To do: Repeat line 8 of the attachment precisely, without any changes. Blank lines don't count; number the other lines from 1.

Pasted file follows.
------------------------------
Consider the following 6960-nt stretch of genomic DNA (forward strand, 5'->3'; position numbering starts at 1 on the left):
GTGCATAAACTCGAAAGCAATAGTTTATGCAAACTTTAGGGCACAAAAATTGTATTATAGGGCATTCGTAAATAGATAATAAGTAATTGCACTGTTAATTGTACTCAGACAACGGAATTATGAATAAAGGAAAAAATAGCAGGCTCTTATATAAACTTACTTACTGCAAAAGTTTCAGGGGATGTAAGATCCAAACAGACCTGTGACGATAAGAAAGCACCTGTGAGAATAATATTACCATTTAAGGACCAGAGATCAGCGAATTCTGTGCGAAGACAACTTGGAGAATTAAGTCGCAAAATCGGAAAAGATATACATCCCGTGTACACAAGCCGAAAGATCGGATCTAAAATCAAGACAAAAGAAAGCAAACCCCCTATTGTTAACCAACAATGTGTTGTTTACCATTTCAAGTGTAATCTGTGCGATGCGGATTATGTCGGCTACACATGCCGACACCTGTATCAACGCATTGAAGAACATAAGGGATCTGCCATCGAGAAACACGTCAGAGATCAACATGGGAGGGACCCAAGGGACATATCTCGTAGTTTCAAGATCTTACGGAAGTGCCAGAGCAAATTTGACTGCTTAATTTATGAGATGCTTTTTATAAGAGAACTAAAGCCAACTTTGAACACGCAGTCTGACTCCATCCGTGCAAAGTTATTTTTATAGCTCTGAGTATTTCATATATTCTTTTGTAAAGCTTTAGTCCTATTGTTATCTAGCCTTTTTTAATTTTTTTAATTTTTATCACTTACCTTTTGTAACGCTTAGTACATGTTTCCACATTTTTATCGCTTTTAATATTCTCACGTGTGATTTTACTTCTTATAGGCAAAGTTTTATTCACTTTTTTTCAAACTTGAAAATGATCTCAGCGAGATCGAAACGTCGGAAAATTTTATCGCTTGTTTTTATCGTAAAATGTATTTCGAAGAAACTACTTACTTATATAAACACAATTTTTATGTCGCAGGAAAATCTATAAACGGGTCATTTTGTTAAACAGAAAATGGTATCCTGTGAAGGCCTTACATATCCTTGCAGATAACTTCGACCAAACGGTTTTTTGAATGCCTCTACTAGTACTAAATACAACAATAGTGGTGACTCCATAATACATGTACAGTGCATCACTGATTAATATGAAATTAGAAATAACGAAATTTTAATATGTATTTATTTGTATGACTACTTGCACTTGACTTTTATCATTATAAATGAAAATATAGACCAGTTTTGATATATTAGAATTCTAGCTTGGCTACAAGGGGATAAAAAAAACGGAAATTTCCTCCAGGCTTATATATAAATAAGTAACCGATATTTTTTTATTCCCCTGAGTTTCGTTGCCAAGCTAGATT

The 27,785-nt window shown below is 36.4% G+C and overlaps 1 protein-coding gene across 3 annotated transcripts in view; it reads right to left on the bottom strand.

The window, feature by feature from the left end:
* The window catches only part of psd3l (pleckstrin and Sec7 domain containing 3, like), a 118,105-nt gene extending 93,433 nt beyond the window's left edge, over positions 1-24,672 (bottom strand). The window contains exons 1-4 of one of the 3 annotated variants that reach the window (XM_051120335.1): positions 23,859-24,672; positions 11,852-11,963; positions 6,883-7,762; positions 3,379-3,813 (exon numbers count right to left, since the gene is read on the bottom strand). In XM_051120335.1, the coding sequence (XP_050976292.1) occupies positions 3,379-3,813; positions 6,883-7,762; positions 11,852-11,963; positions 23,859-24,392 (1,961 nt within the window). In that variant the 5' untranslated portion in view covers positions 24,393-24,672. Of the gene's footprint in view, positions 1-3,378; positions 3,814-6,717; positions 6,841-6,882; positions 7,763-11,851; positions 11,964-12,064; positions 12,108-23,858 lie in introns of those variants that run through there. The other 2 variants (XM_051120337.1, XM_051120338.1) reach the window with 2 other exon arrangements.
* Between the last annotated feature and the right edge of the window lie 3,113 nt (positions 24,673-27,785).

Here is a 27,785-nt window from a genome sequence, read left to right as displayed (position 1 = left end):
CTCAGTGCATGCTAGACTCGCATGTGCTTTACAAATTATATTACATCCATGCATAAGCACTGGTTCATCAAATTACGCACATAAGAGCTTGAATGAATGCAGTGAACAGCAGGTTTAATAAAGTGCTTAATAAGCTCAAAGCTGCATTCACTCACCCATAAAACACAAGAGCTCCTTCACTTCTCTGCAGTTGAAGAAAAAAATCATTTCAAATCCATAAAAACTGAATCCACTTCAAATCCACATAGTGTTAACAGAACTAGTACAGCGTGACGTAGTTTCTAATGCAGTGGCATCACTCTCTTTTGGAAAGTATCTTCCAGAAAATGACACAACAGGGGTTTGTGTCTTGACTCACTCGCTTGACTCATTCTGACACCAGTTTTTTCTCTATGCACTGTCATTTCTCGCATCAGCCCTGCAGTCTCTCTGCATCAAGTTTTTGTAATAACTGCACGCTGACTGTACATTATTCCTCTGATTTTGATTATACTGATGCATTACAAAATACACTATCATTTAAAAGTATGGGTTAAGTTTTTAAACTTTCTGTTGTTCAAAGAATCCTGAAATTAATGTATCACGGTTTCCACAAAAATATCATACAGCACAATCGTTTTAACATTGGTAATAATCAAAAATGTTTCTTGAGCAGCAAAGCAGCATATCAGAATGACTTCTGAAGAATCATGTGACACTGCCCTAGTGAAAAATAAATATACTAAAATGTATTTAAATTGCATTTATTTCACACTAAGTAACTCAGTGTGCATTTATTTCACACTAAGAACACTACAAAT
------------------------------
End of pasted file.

CTCAGTGCATGCTAGACTCGCATGTGCTTTACAAATTATATTACATCCATGCATAAGCACTGGTTCATCAAATTACGCACATAAGAGCTTGAATGAATGCAGTGAACAGCAGGTTTAATAAAGTGCTTAATAAGCTCAAAGCTGCATTCACTCACCCATAAAACACAAGAGCTCCTTCACTTCTCTGCAGTTGAAGAAAAAAATCATTTCAAATCCATAAAAACTGAATCCACTTCAAATCCACATAGTGTTAACAGAACTAGTACAGCGTGACGTAGTTTCTAATGCAGTGGCATCACTCTCTTTTGGAAAGTATCTTCCAGAAAATGACACAACAGGGGTTTGTGTCTTGACTCACTCGCTTGACTCATTCTGACACCAGTTTTTTCTCTATGCACTGTCATTTCTCGCATCAGCCCTGCAGTCTCTCTGCATCAAGTTTTTGTAATAACTGCACGCTGACTGTACATTATTCCTCTGATTTTGATTATACTGATGCATTACAAAATACACTATCATTTAAAAGTATGGGTTAAGTTTTTAAACTTTCTGTTGTTCAAAGAATCCTGAAATTAATGTATCACGGTTTCCACAAAAATATCATACAGCACAATCGTTTTAACATTGGTAATAATCAAAAATGTTTCTTGAGCAGCAAAGCAGCATATCAGAATGACTTCTGAAGAATCATGTGACACTGCCCTAGTGAAAAATAAATATACTAAAATGTATTTAAATTGCATTTATTTCACACTAAGTAACTCAGTGTGCATTTATTTCACACTAAGAACACTACAAAT